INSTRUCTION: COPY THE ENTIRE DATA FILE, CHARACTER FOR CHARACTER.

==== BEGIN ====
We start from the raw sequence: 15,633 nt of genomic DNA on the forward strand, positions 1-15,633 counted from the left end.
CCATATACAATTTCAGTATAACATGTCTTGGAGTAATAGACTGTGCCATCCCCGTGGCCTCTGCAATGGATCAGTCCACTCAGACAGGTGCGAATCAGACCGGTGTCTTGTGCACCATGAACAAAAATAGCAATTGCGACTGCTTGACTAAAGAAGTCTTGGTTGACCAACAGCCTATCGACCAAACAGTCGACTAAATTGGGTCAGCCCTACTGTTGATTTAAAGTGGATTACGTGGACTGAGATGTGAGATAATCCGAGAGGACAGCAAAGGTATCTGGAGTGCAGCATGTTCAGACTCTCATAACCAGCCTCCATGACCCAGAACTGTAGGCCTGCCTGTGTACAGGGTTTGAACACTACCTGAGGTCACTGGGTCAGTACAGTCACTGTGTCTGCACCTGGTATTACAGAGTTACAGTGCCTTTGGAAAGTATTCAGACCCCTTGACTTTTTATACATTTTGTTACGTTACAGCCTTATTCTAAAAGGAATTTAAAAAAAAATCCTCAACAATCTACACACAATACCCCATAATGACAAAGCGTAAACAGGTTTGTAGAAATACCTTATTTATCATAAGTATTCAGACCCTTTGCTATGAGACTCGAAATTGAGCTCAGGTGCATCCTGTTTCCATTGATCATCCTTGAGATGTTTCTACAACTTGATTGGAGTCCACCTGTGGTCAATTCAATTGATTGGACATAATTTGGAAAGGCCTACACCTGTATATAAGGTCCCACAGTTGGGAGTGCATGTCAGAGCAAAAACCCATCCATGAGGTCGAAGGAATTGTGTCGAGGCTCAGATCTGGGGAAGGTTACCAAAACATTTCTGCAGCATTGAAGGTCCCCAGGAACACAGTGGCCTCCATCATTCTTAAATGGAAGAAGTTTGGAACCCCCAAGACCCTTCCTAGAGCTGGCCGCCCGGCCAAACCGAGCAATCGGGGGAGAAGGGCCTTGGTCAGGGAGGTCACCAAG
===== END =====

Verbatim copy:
We start from the raw sequence: 15,633 nt of genomic DNA on the forward strand, positions 1-15,633 counted from the left end.
CCATATACAATTTCAGTATAACATGTCTTGGAGTAATAGACTGTGCCATCCCCGTGGCCTCTGCAATGGATCAGTCCACTCAGACAGGTGCGAATCAGACCGGTGTCTTGTGCACCATGAACAAAAATAGCAATTGCGACTGCTTGACTAAAGAAGTCTTGGTTGACCAACAGCCTATCGACCAAACAGTCGACTAAATTGGGTCAGCCCTACTGTTGATTTAAAGTGGATTACGTGGACTGAGATGTGAGATAATCCGAGAGGACAGCAAAGGTATCTGGAGTGCAGCATGTTCAGACTCTCATAACCAGCCTCCATGACCCAGAACTGTAGGCCTGCCTGTGTACAGGGTTTGAACACTACCTGAGGTCACTGGGTCAGTACAGTCACTGTGTCTGCACCTGGTATTACAGAGTTACAGTGCCTTTGGAAAGTATTCAGACCCCTTGACTTTTTATACATTTTGTTACGTTACAGCCTTATTCTAAAAGGAATTTAAAAAAAAATCCTCAACAATCTACACACAATACCCCATAATGACAAAGCGTAAACAGGTTTGTAGAAATACCTTATTTATCATAAGTATTCAGACCCTTTGCTATGAGACTCGAAATTGAGCTCAGGTGCATCCTGTTTCCATTGATCATCCTTGAGATGTTTCTACAACTTGATTGGAGTCCACCTGTGGTCAATTCAATTGATTGGACATAATTTGGAAAGGCCTACACCTGTATATAAGGTCCCACAGTTGGGAGTGCATGTCAGAGCAAAAACCCATCCATGAGGTCGAAGGAATTGTGTCGAGGCTCAGATCTGGGGAAGGTTACCAAAACATTTCTGCAGCATTGAAGGTCCCCAGGAACACAGTGGCCTCCATCATTCTTAAATGGAAGAAGTTTGGAACCCCCAAGACCCTTCCTAGAGCTGGCCGCCCGGCCAAACCGAGCAATCGGGGGAGAAGGGCCTTGGTCAGGGAGGTCACCAAG